And on PC, it's consistently gorgeous.
I was worried Days Gone would arrive on PC in a troubled state after PlayStation had previously hit a snag with getting Horizon on the platform, but it's simply not the case here. In dozens of hours, I haven't had an issue. It's really that simple.
Offering an uncapped frame rate, Days Gone far outshines its PS4 version and can even outperform the PS5-enhanced version currently available in the PS Plus Collection, provided your hardware can carry it beyond the 60fps. For those who like to play on ultrawide monitors, Days Gone makes excellent use of the presentation mode, where the sprawling wilderness and massive hordes fill your stretched screen. This is especially helpful when taking on Freakers, since they love to flank Deacon pretty smartly, which gives the feature some function on top of its fashion.
On top of standard PC port features like keyboard and mouse support and greater visual customization options, my favorite part of Days Gone on PC is the photo mode, which was present in past versions of the game but now looks better than ever on PC.
Seeing every stitch and tear in Deacon's hat, every blemish on his bike, and every wrinkle in the skin of the Freakers in crystal-clear quality is remarkable at first sight — I instantly set a photo of mine as my desktop background. For virtual photographers, Days Gone has been a fan-favorite thanks to its detailed environments and lifelike character models. Now that niche feels properly spoiled with the PC port.
Like Avalanche's Mad Max, Days Gone transfers the affection for one's horse (Ghost of Tsushima or Red Dead Redemption) to a mechanical beast instead. For Deacon, it's his bike, and Sony Bend succeeds greatly in making players ever-aware of its condition and location.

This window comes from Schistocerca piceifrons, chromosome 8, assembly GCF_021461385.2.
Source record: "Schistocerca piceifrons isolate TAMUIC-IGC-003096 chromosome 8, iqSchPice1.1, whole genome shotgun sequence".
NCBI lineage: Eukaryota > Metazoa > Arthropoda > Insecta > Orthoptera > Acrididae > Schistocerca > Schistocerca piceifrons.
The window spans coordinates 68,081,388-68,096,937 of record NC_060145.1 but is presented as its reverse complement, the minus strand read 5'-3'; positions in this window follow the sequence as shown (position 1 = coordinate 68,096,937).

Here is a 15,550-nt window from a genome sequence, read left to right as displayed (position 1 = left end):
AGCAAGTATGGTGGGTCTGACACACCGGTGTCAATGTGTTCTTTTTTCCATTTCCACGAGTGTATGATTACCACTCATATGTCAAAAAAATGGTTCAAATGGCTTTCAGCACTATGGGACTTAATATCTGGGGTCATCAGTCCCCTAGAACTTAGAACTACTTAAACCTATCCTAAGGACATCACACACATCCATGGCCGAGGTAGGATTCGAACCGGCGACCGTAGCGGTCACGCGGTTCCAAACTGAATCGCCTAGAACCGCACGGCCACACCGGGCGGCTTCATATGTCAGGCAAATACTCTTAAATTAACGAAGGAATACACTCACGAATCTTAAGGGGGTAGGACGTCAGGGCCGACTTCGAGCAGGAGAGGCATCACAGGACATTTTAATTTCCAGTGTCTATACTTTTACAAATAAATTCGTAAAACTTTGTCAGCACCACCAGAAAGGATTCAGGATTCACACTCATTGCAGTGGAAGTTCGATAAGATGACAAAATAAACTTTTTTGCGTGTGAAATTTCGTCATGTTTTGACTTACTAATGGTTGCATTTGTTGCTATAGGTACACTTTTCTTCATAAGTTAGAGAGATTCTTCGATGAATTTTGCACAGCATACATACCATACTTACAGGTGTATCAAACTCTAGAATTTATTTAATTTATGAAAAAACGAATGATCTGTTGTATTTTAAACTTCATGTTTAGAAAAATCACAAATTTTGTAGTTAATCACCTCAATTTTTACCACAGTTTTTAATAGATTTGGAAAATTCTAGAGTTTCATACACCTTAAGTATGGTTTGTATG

With the bike, players can fast travel and quicksave, while for Deacon, he can escape hordes, mow down enemies, and coast down hills from one point of interest to the next, all while conserving gas and upgrading it regularly, both functionally and cosmetically. Deacon's bike is an extension of his own being, and thus the player's.
You'll never wander into a locale without knowing exactly where you left it and no matter how far it is, you'll see its icon on your mini-map. In the surest sign that this is a brutal world, you'll quickly learn to park it primed for a quick getaway. Days Gone delivers excellent moments both scripted and, more importantly, organic. Guiding a horde into a camp of enemies or watching a few Freakers come upon an aggressive bear are the sort of zombie fiction dioramas I've come to crave in my constant consumption of the genre, and Days Gone delivers them in droves.
Days Gone PC Review — The Bottom Line
- An engrossing mix of scripted and organic moments
- Gorgeous open-world intimately inspired by real-world locations
- Enemy hordes provide for recurring chaotic fun
- Story is satisfyingly delivered like a seasons-long saga
- Great mix of survival horror resource management and RPG-lite upgrades.
- Some typical open-world pitfalls
The throughline in Days Gone is hope lost and hope clung to. For Deacon, it's his often foolhardy search for his wife. For others, even lower portions of Maslow's pyramid are crumbling, giving way to total hopelessness. Be it when you're hiding in the grass as a horde passes by mere feet away, or when Deacon is desperately tracking down every false lead he believes will bring him to his partner, there's just a flicker of hope that things will work out okay.
And as fun as the decay is in its own right, when that sliver of hope does pay off, Days Gone shines.
If you're still without a PS5 and never got around to Days Gone before, understand that it's not a game that breaks the mold of the massive sandboxes we've seen so many times before. But what Days Gone does right is that it gives players a world where nothing comes easily. Dozens of hours into my multiple playthroughs, I still evade even just a small group of Freakers if I can.
But overcoming those struggles and making something out of the new world is always the lifeblood of great zombie fiction, and though Sony Bend gives its monsters a different name, Days Gone is one of the best genre video games ever produced.
[Note: Sony provided the copy of Days Gone on PC used for this review.]